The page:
Football Friends Online – When 90 Mins Is Not EnoughMan Utd Youth Policy - Football Friends Online - When 90 Mins Is Not Enough Man Utd Youth Policy - Football Friends Online - When 90 Mins Is Not Enough

Man Utd Youth Policy

As a sombre Sir Alex Ferguson faced the world’s media after his side’s humbling at the hands of Barcelona, the fiery Scot displayed a graciousness that is seldom seen from this master of media manipulation.  “Great teams go in cycles,” said Ferguson of the Spanish magicians, “and they’re at the peak of the cycle they’re in at the moment.”

The origins of the talent crucial to this cycle have been well documented. Xavi, Iniesta, Messi, Busquets, Puyol, Piqué, Valdés: all products of La Masía, Barcelona’s famed academy set-up that has in recent years annihilated the traditionally-lauded academies at clubs like Ajax and Boca Juniors to emerge undisputedly as the world’s best breeding ground for young footballers.

In contrast, the production line of talent from Manchester United’s training ground at Carrington has slowed dramatically.  Since the stellar class of ’92 burst into the limelight and defied Alan Hansen’s predictions (it seems you can win things with kids, Mr Hansen), the next generation of Beckhams, Giggs and Nevilles have resoundingly failed to impress.

Don’t be lured into thinking that the team’s recent F.A. Youth Cup victory signals a turning of the tide.  When the club last won this competition in 2003, the leading lights were Phil Bardsley, Kieran Richardson and Chris Eagles.  It’s safe to say that none of this promising trio set Old Trafford alight during their transition into senior football, and it’s a similar tale if you compare the squad that reached the 2007 final, of which the raw Danny Welbeck remains the only member likely to retain a genuine future at The Theatre of Dreams.

Ferguson puts it down regulation.  In this country, there are countless pieces of red tape stopping our clubs from overworking any talented youngster, chief of which is the rule agreed between the Premier League and the Football Association that clubs cannot work with their youth team players for longer than 90 minutes a day.

“People have to understand the mechanics of the industry we are working in,” Ferguson said. “We are only allowed to coach youngsters for an hour and a half, they [Barcelona] can coach every hour of the day if they want to. That’s the great advantage they have got. It is a fantastic philosophy.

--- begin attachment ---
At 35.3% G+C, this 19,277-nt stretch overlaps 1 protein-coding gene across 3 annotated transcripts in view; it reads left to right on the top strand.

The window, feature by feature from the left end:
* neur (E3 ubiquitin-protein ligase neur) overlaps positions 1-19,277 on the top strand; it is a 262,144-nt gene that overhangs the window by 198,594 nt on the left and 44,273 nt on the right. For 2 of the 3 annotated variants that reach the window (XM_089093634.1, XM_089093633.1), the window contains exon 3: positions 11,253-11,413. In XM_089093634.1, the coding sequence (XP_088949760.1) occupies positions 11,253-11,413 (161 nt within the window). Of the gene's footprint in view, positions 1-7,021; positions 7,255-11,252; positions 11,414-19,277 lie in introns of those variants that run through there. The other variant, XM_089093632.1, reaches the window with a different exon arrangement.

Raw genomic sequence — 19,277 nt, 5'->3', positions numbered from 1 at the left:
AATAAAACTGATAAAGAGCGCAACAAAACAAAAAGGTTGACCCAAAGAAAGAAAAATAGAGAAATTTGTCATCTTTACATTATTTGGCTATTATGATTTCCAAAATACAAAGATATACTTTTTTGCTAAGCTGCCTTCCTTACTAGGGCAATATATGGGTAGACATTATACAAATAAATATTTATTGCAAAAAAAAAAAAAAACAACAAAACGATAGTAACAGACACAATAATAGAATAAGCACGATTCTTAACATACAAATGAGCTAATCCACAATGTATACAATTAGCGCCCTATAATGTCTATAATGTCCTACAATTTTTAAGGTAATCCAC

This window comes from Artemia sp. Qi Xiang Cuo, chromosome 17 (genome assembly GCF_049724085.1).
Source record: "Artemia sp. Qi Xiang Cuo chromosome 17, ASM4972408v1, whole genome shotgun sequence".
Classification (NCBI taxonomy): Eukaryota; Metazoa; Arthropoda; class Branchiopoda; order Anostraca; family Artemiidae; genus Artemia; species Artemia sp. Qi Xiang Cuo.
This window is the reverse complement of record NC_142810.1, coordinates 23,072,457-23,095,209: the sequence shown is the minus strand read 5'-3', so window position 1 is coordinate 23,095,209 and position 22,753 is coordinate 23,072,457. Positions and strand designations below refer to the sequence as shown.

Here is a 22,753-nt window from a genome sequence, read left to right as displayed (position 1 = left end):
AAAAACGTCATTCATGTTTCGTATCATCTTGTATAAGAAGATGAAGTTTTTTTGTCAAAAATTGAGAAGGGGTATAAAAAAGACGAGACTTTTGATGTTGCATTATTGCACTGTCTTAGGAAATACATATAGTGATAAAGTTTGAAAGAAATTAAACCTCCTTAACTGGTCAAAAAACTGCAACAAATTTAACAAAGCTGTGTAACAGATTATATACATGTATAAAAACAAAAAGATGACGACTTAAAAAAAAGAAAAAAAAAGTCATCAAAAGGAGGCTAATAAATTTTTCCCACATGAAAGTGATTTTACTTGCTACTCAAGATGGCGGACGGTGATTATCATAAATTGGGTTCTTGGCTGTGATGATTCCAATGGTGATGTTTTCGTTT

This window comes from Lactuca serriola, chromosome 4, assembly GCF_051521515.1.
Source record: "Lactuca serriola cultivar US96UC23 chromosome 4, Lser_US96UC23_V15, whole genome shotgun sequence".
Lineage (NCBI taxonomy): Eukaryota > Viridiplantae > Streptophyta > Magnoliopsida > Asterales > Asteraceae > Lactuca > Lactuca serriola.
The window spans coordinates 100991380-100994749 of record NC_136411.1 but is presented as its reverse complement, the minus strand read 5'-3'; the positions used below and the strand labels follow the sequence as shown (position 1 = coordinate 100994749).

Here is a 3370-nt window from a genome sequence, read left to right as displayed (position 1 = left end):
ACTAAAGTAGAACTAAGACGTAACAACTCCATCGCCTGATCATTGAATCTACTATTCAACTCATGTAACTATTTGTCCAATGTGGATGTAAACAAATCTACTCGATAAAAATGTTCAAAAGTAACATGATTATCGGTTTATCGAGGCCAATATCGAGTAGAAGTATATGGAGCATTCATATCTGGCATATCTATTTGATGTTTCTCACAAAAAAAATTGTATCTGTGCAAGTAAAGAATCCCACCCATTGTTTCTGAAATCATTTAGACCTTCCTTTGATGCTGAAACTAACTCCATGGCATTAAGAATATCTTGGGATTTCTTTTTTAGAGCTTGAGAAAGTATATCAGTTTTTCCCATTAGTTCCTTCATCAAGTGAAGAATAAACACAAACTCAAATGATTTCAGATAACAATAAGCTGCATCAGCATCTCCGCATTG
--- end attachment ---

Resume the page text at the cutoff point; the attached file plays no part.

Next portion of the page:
“We hope that in years to come our coaches will be able to spend more time with young kids, to teach them the basics, the technical abilities and the confidence to keep the ball all the time. We are good at it, but not as good as Barcelona at this moment in time. It is a wonderful challenge and we should always accept a challenge.”

For a time stretching back far beyond my own footballing memories, England has bemoaned a lack of tactical finesse that football’s Latin countries seem to possess in abundance.  Pace and power are the two crucial ingredients for any aspiring footballer here, with technical deficiencies forgotten if they can run the 100m in under 12 seconds.

Maybe Ferguson has a point.  La Masía is officially the name of the halls of residence where Barcelona’s academy players live during the season, but has slowly evolved to become a byword for the club’s outstanding approach to youth development.  Players live, breath and sleep Barcelona during their time at La Masía.  They are schooled there, rest there, play there; these young protégés are hypnotised by the philosophy and culture of one of the world’s most mythical football clubs, with the affiliation they feel for Barcelona reaching far deeper than that experienced by any players currently enrolled at one of Britain’s equivalent academies.

Is this the right way to go though?  While Barcelona may be reaping the awards of their glorious academy, not everybody can be Lionel Messi.  For every Prince that emerges to star at the Camp Nou every week, there are a dozen more unfortunate paupers who fail to meet the required standard, crushed under the huge weight of expectation that comes from being at the world’s most prestigious football school.

The F.A. made the 90-minute rule not in some vindictive swipe at Premier League clubs to stop them competing with the great and good on the continent.  They did it to protect the countless good-but-not-great prospects destined to spend their football careers at a much less illustrious level, hopefully ensuring that they had sufficient education to fall back on should their dream not become reality.

The situation is a hideous dilemma faced by our country’s football governing body, with either side producing valid and justifiable arguments.  Do you replicate the Barcelona model, immerse our most gifted youngsters in football and simply sacrifice the majority that are unable to fulfil the standard?  Or do you keep in mind the bigger picture, maintain an awareness of life outside football and watch while our footballers are routinely outclassed by the more refined talents of Europe and South America?  Whatever it is decided, I’m sure Sir Alex Ferguson will have something to say about it.

Jon Vale

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